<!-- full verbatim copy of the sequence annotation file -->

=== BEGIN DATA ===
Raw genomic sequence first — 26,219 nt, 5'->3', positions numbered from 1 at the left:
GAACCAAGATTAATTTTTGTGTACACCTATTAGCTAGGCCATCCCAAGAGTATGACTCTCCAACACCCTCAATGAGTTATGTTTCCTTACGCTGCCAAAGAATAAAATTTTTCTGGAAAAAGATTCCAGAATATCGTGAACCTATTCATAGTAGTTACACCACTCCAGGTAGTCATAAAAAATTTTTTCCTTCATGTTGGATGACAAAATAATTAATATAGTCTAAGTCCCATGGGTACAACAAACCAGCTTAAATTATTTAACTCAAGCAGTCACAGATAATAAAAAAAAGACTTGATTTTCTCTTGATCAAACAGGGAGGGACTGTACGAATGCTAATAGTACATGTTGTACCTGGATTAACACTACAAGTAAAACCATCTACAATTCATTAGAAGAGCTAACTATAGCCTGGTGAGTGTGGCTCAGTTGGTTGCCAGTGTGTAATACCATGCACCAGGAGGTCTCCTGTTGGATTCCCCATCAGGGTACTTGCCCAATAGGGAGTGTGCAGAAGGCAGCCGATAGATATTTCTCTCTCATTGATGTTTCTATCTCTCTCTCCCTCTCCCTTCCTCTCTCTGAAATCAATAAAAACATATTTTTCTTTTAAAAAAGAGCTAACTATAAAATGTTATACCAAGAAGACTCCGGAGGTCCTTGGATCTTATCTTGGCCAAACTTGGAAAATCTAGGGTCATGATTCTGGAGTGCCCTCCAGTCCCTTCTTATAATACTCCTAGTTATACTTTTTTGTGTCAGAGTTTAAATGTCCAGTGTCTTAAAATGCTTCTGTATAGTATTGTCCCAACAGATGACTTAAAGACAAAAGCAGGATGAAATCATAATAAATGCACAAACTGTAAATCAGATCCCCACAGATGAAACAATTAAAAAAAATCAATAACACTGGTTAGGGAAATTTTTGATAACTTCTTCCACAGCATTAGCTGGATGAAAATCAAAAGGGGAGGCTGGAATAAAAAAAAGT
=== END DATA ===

Raw genomic sequence first — 26,219 nt, 5'->3', positions numbered from 1 at the left:
GAACCAAGATTAATTTTTGTGTACACCTATTAGCTAGGCCATCCCAAGAGTATGACTCTCCAACACCCTCAATGAGTTATGTTTCCTTACGCTGCCAAAGAATAAAATTTTTCTGGAAAAAGATTCCAGAATATCGTGAACCTATTCATAGTAGTTACACCACTCCAGGTAGTCATAAAAAATTTTTTCCTTCATGTTGGATGACAAAATAATTAATATAGTCTAAGTCCCATGGGTACAACAAACCAGCTTAAATTATTTAACTCAAGCAGTCACAGATAATAAAAAAAAGACTTGATTTTCTCTTGATCAAACAGGGAGGGACTGTACGAATGCTAATAGTACATGTTGTACCTGGATTAACACTACAAGTAAAACCATCTACAATTCATTAGAAGAGCTAACTATAGCCTGGTGAGTGTGGCTCAGTTGGTTGCCAGTGTGTAATACCATGCACCAGGAGGTCTCCTGTTGGATTCCCCATCAGGGTACTTGCCCAATAGGGAGTGTGCAGAAGGCAGCCGATAGATATTTCTCTCTCATTGATGTTTCTATCTCTCTCTCCCTCTCCCTTCCTCTCTCTGAAATCAATAAAAACATATTTTTCTTTTAAAAAAGAGCTAACTATAAAATGTTATACCAAGAAGACTCCGGAGGTCCTTGGATCTTATCTTGGCCAAACTTGGAAAATCTAGGGTCATGATTCTGGAGTGCCCTCCAGTCCCTTCTTATAATACTCCTAGTTATACTTTTTTGTGTCAGAGTTTAAATGTCCAGTGTCTTAAAATGCTTCTGTATAGTATTGTCCCAACAGATGACTTAAAGACAAAAGCAGGATGAAATCATAATAAATGCACAAACTGTAAATCAGATCCCCACAGATGAAACAATTAAAAAAAATCAATAACACTGGTTAGGGAAATTTTTGATAACTTCTTCCACAGCATTAGCTGGATGAAAATCAAAAGGGGAGGCTGGAATAAAAAAAAGT